This post was written by Senior Product Managers Jake Leon and Runxia Ye.
“Our language is the reflection of ourselves. A language is an exact reflection of the character and growth of its speakers.” -Cesar Chavez
Language is the principal method of human communication. As you know, the IT industry has its share of offensive terminology that has been around for decades like whitelist (now allowlist), blacklist (now denylist), master (now controller or built-in, depending on the context), and slave (now agent). Of course, more people are now beginning to recognize that these terms are not okay. In the August 12, 2020 update, the Jenkins project concluded that the new term for master would be controller, as in “Jenkins controller.” CloudBees shared our thoughts on other terms to replace as well, including the terms above. In fact, CloudBees had begun to make wholesale changes in our materials four years earlier. Thus, in concert with the Jenkins community, we have made big strides in eradicating these terms from our products and from Jenkins. But our collective work is not done.
For more information on this topic, watch this session from DevOps World 2021 with Sara Gawlinski, Thierry Wasylczenko, and Angélique Jard: DevRespectOps: Removing Harmful Language from Jenkins and CloudBees CI.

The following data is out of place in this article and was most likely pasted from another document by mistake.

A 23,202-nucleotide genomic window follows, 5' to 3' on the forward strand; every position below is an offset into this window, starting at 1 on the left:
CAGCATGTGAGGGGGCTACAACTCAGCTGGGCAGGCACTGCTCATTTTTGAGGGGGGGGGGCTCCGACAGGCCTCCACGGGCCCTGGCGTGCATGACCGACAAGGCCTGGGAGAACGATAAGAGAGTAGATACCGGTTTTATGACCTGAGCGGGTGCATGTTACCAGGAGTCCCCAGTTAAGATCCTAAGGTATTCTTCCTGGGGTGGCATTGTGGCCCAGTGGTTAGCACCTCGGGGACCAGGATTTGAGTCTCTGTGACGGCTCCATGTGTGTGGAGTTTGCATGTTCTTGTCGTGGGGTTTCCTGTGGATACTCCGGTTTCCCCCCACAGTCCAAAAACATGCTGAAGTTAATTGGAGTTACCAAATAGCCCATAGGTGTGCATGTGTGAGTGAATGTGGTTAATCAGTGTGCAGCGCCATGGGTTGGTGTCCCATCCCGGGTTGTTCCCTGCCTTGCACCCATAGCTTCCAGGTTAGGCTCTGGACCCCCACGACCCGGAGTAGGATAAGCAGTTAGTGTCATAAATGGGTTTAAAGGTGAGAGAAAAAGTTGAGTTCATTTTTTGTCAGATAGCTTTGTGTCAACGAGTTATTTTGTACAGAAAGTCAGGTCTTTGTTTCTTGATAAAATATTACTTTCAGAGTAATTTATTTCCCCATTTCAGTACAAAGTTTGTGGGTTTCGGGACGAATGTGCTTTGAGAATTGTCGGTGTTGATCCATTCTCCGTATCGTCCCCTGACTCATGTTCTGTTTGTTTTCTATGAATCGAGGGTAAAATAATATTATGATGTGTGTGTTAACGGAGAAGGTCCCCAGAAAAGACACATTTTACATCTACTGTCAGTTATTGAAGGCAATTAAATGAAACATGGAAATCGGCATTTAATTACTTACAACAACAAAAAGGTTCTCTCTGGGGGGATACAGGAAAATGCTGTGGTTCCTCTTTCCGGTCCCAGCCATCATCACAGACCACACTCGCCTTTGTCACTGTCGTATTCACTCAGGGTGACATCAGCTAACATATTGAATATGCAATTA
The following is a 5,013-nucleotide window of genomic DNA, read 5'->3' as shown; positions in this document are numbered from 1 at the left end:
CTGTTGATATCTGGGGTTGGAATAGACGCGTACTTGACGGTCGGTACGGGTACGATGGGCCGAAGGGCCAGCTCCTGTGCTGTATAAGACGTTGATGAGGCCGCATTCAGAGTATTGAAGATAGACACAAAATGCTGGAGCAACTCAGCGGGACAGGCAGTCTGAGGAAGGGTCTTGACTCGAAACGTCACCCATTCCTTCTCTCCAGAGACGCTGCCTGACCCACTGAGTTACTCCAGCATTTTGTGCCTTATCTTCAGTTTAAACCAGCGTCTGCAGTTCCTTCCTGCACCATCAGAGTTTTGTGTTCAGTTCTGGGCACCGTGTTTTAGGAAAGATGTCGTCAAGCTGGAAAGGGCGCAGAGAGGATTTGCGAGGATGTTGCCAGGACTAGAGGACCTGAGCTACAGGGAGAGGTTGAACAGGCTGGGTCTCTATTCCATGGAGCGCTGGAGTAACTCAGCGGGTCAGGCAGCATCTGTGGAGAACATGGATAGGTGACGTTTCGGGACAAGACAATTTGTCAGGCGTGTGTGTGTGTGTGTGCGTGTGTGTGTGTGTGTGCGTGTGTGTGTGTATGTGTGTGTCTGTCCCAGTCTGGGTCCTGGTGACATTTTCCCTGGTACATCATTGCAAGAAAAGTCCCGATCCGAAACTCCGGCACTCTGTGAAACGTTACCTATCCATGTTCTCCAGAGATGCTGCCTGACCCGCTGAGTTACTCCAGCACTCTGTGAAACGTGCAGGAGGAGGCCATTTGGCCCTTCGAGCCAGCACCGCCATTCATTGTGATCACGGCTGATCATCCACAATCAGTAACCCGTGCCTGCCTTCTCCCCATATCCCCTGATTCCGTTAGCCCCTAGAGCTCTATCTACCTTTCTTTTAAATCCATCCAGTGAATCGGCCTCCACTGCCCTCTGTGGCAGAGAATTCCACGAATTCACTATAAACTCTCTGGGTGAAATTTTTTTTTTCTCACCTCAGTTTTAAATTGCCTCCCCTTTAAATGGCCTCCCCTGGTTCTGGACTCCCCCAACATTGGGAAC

What We’ve Done and What We Will Do
We are proud to say, in our latest release of CloudBees CI (2.319.1.5), we have removed the deprecated terminology from the browser UI, documentation, and help text within CloudBees Continuous Integration (CI), Event Listener/Logs, and CloudBees Assurance Program plugins—and we have made various contributions to Jenkins that retain this new standard of terminology. Just like the nature of our software, we are continuously looking to improve and uphold CloudBees values and culture. Those values and culture are ones of inclusion, respect, and transparency. Our Bees collaborate globally and we want our engagements, products, website, and marketing materials to reflect who we are as a company and the world around us. The diversity of ethnicity, gender identity, culture, and experience brings new, different, and often much better ideas that lead to greater innovation.
With the changes we have made already, we have helped assure compatibility, stability, and functionality for our users. Changes that create significant risk to those topics are rarely visible to users and are frequently API or source code level changes. These changes unfortunately cannot happen overnight. We will continue to address and resolve these more complicated changes thoughtfully and thoroughly—and in lockstep with the Jenkins community, as we have in the past—to ensure the best possible experience for all of our users.
Looking to the Future
We are proud of the work we have done, but we know that there is still more work to do. We understand that changing the terms and some code doesn’t solve the greater problems in our society, but it is our responsibility to do our part. We are committed to using inclusive language and we will continue to look for ways we can be better. We look forward to tackling this work together.
We welcome you to contribute to the open source effort and make suggestions or call out other terms that we should be aware of and modify. As a starting point, we invite you to read this documentation and ask any questions in this community post.